Nfld. & Labrador

'My mind was blown': Long-lost pen pals luck into unlikely reunion at N.L. university

Pen pals Melissa Hamilton and Heather Spicer never thought they would ever meet in person when they began writing each other in 2006.

The two first began writing to each other 13 years ago

Heather Spicer, left, and Melissa Hamilton never dreamed they would ever meet in person when they began writing each other in 2006. (Jennifer Grudic/CBC)

When Melissa Hamilton and Heather Spicer began writing each other as pen pals 13 years ago, neither of them could have ever dreamed up the reunion that would happen at a small university campus in western Newfoundland. 

The two were introduced when they were Grade 5 students, worlds apart — Heather in Mississauga, Ont., and Melissa in Belize. Their classes were matched by a teacher who was traveling between the two schools.

"Ms. Hayes and her son went down to Belize and came back with these letters. And we were just randomly assigned letters so the first one just said, 'Dear pen pal,' and signed, 'Melissa Hamilton,'" said Spicer.

"We started writing back and forth and then the next one I got back said 'Dear Heather,' and then 'My friend Heather', and that's when it got exciting."

Hamilton says she was shocked to see the pictures she had drawn more than a decade ago appearing in front of her in Newfoundland. (Jennifer Grudic/CBC)

The girls quickly formed a strong bond over their love of science and sports. Through their letters they would share stories about their families, what the weather was like, and the adventures they had at school. 

"That was pretty exciting because Canada is pretty far away from Belize," said Hamilton.

"So to have someone who I could call my friend in another country so far away, that was pretty cool."

But as with all good things, the letters eventually came to an end. The girls grew up and moved on, never thinking they would have the chance to meet their long-distance pal. 

An unexpected reunion

The reunion that would happen 10 years later is almost too impossible to believe.

Spicer eventually moved from Ontario to Pasadena, N.L., with her family and ended up enrolling in the science program at Memorial University's Grenfell Campus in Corner Brook. She fell in love with biology and ended up joining the Let's Talk Science Outreach group, an organization dedicated to connecting educators and youth with volunteers to provide STEM learning experiences.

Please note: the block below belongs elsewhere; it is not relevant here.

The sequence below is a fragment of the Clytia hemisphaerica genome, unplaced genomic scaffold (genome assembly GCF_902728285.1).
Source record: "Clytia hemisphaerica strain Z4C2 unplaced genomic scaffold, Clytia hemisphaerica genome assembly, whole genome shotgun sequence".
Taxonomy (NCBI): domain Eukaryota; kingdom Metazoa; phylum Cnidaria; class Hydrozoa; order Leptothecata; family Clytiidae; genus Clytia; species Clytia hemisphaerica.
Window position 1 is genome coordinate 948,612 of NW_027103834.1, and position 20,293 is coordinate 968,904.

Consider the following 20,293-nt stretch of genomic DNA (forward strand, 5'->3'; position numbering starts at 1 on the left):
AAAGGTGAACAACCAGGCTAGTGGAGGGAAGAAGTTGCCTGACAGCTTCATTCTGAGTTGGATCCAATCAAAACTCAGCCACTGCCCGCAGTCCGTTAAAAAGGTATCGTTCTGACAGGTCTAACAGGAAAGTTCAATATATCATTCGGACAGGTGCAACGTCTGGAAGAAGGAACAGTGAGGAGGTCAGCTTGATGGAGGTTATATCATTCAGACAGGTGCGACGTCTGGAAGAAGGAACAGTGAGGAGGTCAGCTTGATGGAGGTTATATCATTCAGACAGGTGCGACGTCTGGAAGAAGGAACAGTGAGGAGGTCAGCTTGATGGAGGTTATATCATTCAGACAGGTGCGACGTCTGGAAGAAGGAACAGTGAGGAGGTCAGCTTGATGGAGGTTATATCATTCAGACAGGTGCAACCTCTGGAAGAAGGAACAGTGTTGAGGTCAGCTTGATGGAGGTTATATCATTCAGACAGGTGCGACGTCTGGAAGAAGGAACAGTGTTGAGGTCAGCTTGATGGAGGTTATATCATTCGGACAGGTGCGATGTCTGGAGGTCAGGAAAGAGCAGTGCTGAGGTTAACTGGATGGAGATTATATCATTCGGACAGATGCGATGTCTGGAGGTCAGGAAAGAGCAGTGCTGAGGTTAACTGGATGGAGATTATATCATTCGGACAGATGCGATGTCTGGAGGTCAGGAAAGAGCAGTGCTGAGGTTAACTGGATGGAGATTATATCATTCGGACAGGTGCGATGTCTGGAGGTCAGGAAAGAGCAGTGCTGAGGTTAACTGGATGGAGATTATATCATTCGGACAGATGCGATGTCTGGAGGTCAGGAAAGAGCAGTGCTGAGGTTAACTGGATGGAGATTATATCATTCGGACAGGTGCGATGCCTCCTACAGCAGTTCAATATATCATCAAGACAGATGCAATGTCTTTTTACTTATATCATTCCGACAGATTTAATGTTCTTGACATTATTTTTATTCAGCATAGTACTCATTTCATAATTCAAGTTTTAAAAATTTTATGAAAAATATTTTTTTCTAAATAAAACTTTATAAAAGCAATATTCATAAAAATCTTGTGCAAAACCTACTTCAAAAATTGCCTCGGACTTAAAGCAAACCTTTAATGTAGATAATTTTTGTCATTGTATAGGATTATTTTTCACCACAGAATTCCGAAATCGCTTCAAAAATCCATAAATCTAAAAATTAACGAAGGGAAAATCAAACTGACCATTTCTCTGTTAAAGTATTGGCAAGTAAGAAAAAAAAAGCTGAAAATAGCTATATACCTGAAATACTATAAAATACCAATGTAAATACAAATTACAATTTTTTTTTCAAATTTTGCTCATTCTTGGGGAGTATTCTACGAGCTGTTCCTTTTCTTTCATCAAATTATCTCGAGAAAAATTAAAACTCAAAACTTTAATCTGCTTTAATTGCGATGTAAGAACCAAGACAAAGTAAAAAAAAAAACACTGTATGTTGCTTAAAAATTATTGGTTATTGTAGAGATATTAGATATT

When she signed up, though, she saw something she'll never forget.

"I have a pretty good memory when it comes to names," said Spicer. "I saw Melissa's name written down on the volunteer form. I thought, 'I know this name for a reason."

Spicer can remember her classmates raising money to send the letters by selling these rubber bracelets at school. (Jennifer Grudic/CBC)

She said she decided to approach Hamilton and ask her where she was from. When Hamilton replied Belize, Spicer's mind immediately went back to the pen pal she'd written to so long ago.

"I didn't want to seem creepy but it was like, 'I feel like I know you,'" said Spicer.

She went home later that day and found the letters she had received more than a decade ago — all neatly preserved in a plastic bag. When Spicer brought them to class the next day, Hamilton said she immediately recognized her colourful drawings, even noting that her family still lived at the same address. 

"My mind was blown because I distinctly remember sitting down and drawing the Mayan ruins on the back of these letters. I was just like, 'Whoa, I remember these and they're here in front of me so many years later,'" said Hamilton.

"It's funny, because both of us are not here, not from Newfoundland. The fact that we met here at Grenfell Campus, such a small campus, it's just amazing."

The girls connected on common interests like sports and science, quickly forming a friendship through their letters. (Jennifer Grudic/CBC)

'I'm obviously in the right place'

The women are both in the process of completing their master's degrees in the boreal ecosystems program, and even have the same supervisor. They have similar friend groups and share similar interests, which, according to Spicer, doesn't come as much of a surprise.

"We were joking the other day looking at the letters. She's giving me a science lesson on iguanas and how they're cold-blooded and they can't produce heat, and here we are both in science in the end," she said.

Hamilton said the experience has given her comfort through not only friendship, but also the peace of mind in knowing she is on the right path in life.

Both women are in the process of completing their master's degrees in the boreal ecosystems program at Grenfell. (Jennifer Grudic/CBC)

"When I started in the general science program and switched over to environmental science, it was just like, 'What am I doing here? Is this what I want to do with my life? Is this my passion?'" she said.

"During that time when I was questioning everything and I was praying about it a lot, that was when I met Heather, and I'm like, 'This cannot be a coincidence. I'm obviously at the right place."

Read more from CBC Newfoundland and Labrador

About the Author

Jennifer Grudić is a journalist working with CBC's bureau in Corner Brook. She contributes regularly to CBC Newfoundland Morning.

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